Labour's conference descended into chaos after delegates narrowly rejected calls for the party to back Remain.
Amid farcical scenes, a motion calling for Labour to campaign to stay in the EU in a second referendum was defeated by a show of hands.
Instead, party members overwhelmingly approved a compromise position backed by Jeremy Corbyn which commits the party to revisiting the issue if it wins the next election.
Wendy Nichols, chair of the party's national executive committee and the official overseeing the votes, said she initially believed the pro-Remain motion had been passed.
But she then appeared to be over-ruled by Jennie Formby, Labour's general secretary and a close ally of Mr Corbyn.
Ms Nichols said: "Sorry I thought it was one way and Jennie said something else."
Furious pro-Remain delegates then demanded that the motion be put to a "card vote", which would accurately show if it had won or lost.
But Nichols told them: "If it was carried I would have said that, it was lost."
The two-and-a-half hour conference debate which preceded the votes had highlighted the deep splits within the party over Brexit.
Numerous delegates called for the pro-Remain motion to be backed, but they were challenged by opponents who said the party must support Mr Corbyn's compromise position.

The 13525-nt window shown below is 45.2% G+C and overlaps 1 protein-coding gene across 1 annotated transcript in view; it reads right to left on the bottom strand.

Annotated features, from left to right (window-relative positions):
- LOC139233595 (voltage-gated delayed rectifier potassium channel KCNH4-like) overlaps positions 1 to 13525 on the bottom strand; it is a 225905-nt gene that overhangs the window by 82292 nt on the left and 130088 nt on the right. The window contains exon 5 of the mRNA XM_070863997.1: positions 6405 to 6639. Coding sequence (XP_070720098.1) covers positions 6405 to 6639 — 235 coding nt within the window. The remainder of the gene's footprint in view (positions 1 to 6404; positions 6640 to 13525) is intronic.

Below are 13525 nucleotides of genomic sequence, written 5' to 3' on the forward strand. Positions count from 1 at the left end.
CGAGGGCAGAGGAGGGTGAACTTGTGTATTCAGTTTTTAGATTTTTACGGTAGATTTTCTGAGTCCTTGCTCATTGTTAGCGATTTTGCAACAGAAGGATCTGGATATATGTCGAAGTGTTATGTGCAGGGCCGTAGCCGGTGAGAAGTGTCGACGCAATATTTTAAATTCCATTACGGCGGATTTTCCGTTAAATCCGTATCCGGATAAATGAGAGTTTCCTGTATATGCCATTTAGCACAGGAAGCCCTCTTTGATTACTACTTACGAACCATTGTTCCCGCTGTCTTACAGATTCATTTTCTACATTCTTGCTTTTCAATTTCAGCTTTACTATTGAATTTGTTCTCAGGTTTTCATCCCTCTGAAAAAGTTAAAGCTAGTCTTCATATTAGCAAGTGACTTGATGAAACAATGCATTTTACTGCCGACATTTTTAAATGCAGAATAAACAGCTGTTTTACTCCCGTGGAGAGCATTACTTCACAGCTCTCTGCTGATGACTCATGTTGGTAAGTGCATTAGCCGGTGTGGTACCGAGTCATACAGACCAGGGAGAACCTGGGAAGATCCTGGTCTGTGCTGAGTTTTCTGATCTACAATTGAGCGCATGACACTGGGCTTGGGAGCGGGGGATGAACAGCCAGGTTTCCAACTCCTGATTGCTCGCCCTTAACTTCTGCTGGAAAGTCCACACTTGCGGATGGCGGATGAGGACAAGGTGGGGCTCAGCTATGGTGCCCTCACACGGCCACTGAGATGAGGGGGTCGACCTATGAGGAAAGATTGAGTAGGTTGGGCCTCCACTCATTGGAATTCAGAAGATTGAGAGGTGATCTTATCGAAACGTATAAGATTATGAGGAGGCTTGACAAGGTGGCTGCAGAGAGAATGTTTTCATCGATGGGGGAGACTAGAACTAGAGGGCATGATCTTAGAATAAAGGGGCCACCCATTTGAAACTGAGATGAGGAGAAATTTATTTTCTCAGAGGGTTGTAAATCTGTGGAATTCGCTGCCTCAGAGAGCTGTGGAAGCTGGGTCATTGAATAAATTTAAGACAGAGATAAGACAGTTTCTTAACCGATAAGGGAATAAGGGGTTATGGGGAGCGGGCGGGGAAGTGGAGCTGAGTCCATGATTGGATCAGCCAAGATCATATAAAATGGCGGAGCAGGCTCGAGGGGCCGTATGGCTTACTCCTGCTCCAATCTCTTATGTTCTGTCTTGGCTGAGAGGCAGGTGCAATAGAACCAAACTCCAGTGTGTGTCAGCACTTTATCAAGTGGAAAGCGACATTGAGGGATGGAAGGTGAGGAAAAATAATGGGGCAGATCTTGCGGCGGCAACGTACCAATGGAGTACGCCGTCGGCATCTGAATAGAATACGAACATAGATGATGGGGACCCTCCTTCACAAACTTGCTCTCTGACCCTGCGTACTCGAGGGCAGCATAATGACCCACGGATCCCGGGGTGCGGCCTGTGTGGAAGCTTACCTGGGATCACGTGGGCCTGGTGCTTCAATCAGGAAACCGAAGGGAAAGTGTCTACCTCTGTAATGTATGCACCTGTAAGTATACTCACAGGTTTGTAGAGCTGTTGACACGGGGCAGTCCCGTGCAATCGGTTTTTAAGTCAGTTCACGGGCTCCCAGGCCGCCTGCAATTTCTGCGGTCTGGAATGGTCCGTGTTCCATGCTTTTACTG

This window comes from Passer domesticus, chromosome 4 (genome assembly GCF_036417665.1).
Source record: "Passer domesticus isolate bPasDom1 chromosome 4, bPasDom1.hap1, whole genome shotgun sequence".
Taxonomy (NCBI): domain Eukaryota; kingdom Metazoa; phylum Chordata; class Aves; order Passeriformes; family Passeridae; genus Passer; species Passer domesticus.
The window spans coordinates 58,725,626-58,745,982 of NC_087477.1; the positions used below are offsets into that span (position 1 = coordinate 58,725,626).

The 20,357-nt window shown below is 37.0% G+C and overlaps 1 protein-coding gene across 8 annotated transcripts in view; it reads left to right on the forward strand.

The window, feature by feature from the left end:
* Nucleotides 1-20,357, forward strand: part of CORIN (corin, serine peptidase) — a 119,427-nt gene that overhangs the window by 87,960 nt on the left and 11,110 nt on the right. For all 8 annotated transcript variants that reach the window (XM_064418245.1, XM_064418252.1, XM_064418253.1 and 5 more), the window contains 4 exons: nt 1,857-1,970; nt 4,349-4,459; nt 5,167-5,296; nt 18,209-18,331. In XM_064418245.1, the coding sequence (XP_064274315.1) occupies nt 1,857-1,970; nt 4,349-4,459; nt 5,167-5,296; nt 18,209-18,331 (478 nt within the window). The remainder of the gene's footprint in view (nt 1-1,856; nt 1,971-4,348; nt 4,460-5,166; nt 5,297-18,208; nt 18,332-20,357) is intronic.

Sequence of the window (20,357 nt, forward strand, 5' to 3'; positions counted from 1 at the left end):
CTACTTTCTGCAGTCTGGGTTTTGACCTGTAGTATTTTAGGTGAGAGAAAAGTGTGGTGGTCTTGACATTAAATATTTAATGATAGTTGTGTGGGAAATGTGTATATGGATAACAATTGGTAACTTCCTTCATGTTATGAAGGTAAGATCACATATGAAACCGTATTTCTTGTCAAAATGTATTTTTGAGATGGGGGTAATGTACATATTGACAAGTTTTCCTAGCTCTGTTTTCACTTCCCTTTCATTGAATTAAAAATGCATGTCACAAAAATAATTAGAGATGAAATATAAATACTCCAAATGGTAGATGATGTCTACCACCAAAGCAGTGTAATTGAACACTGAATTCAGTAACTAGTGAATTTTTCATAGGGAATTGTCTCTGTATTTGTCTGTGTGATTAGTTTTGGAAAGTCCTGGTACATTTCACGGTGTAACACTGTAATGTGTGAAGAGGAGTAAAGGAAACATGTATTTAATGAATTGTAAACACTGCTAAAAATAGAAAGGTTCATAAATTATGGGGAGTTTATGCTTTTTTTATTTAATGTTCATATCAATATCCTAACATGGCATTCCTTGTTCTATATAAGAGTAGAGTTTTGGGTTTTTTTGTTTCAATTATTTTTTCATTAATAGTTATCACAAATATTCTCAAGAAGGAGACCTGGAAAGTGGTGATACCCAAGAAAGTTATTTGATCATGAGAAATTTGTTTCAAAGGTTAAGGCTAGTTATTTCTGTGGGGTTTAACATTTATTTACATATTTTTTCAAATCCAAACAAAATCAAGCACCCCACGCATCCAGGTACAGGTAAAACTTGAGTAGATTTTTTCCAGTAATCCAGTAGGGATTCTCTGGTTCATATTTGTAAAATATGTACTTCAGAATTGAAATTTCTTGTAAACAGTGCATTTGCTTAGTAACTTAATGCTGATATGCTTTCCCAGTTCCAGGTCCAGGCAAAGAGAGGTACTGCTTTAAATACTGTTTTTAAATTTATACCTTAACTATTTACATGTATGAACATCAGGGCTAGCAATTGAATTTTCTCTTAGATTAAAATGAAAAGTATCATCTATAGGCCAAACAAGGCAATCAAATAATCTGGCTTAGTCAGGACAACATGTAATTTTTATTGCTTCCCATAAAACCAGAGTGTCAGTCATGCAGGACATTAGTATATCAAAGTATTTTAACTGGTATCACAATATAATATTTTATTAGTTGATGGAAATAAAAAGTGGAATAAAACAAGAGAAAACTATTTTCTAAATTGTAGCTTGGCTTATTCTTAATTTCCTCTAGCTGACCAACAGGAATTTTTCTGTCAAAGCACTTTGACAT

Shadow Foreign Secretary Emily Thornberry said: "With your endorsement today, conference, with the instructions that I hope you give us today, I believe we must strive day and night, whatever it takes, to keep Britain in the European Union."
But Howard Beckett, assistant general secretary of Unite, said it was be a "car crash" to send Mr Corbyn to Brussels to negotiate a new Brexit deal with Labour committed to backing Remain.
He said: "It is a guarantee that the next election is about Brexit and Brexit only. All our transformative agenda drowned out by Brexit. Jeremy Corbyn is saying to us: do not tie my hands. Allow me to talk of unity because I am a man of unity."
The row also exposed deep splits with the trade union movement, with Unite, the CWU and GMB backing Mr Corbyn, with Unison and the TSSA opposing him.
Labour MP Ian Murray, who backs Remain, said: "It is of course deeply disappointing that we have not chosen to campaign for remain at this stage, as that certainly does not reflect the strong views of the overwhelming majority of our members and supporters.
"It is simply not tenable for our leadership to be neutral when we face the biggest crisis our country has witnessed in modern times."
Stephen Gethins, the SNP's foreign affairs spokesman, said: "Jeremy Corbyn is stuck firmly on the fence, refusing to come down - and today’s votes show the rest of the Labour party is happy to stay there. This is a real abdication of leadership."